Background Bacterial vaginosis (BV) is a common cause for vaginal symptoms and is associated with an increased risk of acquisition of STI/HIV, and with adverse pregnancy outcomes. This study aimed to describe demographic, behavioural and clinical characteristics of symptomatic women diagnosed with BV among those who attended the municipal STI clinic in Tel-Aviv, Israel, and identify risk factors for the disease.
Methods A case-control study, based on data from medical records of women who had attended the clinic between January 2003 and April 2008. Demographic, behavioural and clinical characteristics of symptomatic women diagnosed with BV using the Nugent gramme stain scoring system, were compared to those of symptomatic women who were tested negative for BV.
Results A total of 341 symptomatic women were included in this study, 131 were diagnosed with BV (cases) and 210 were symptomatic but were not diagnosed with BV (control group). In a multivariate analysis BV diagnosis in symptomatic women was related to being born in the former Soviet Union, multiple sexual partners (> 6) in the previous 3 months, and previously infected with HSV or Chlamydia trachomatis. Candida was found to be inversely related to BV diagnosis.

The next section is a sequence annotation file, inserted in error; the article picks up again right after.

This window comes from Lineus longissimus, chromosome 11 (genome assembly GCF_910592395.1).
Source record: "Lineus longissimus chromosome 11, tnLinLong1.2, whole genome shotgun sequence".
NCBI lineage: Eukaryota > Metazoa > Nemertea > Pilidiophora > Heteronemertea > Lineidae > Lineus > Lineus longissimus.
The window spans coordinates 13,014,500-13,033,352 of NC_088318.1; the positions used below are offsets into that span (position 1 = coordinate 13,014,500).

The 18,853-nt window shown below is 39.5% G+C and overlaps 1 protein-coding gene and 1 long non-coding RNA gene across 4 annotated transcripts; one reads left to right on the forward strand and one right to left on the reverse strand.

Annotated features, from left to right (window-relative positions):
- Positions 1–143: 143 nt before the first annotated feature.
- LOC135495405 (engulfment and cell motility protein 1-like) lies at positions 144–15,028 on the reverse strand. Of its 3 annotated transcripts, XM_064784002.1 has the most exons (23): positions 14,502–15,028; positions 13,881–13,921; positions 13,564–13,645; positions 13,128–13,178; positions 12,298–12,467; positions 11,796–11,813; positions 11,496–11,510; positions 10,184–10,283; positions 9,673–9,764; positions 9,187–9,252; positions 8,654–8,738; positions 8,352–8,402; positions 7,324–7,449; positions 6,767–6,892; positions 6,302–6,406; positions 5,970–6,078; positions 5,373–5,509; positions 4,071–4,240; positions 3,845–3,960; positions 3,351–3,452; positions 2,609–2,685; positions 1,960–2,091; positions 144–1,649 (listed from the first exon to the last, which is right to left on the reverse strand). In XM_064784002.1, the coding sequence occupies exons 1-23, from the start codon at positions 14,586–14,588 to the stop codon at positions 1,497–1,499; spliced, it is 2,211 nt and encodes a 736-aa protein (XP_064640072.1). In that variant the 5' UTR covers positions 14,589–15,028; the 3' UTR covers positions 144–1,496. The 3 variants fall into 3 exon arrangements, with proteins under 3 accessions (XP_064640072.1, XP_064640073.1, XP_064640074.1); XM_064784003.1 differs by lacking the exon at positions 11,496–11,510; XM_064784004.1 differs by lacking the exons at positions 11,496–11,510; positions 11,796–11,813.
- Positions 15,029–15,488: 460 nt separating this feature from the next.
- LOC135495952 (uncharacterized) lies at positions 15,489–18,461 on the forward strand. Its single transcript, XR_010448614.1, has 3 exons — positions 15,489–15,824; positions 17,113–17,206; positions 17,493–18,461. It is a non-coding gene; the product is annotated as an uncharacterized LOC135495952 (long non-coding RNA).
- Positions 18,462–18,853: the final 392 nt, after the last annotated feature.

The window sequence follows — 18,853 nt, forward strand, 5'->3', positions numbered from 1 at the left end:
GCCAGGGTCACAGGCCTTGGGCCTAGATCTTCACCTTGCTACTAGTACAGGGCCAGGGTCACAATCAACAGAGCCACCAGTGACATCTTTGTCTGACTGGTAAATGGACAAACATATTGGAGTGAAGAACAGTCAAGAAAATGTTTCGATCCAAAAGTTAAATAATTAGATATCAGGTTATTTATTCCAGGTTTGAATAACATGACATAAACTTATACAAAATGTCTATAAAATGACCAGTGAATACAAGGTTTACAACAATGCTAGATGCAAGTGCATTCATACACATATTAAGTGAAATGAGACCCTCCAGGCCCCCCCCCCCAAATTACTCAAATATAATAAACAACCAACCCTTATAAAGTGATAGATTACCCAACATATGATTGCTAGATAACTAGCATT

Conclusion BV diagnosis poses a diagnostic challenge for the physician, as the symptoms are not specific even among symptomatic women. Furthermore, candida infection may be characterised with similar clinical symptoms and may delay BV diagnosis. Being familiar with the risk factors for BV may assist the physician in diagnosing the disease in its earlier stage, thus preventing further morbidity. The demographic, behavioural and clinical factors attributed in this study are easily retrieved by anamnesis and can raise the level of suspicion to the possibility of BV.
- bacterial vaginosis
- Risk factors
- STI clinic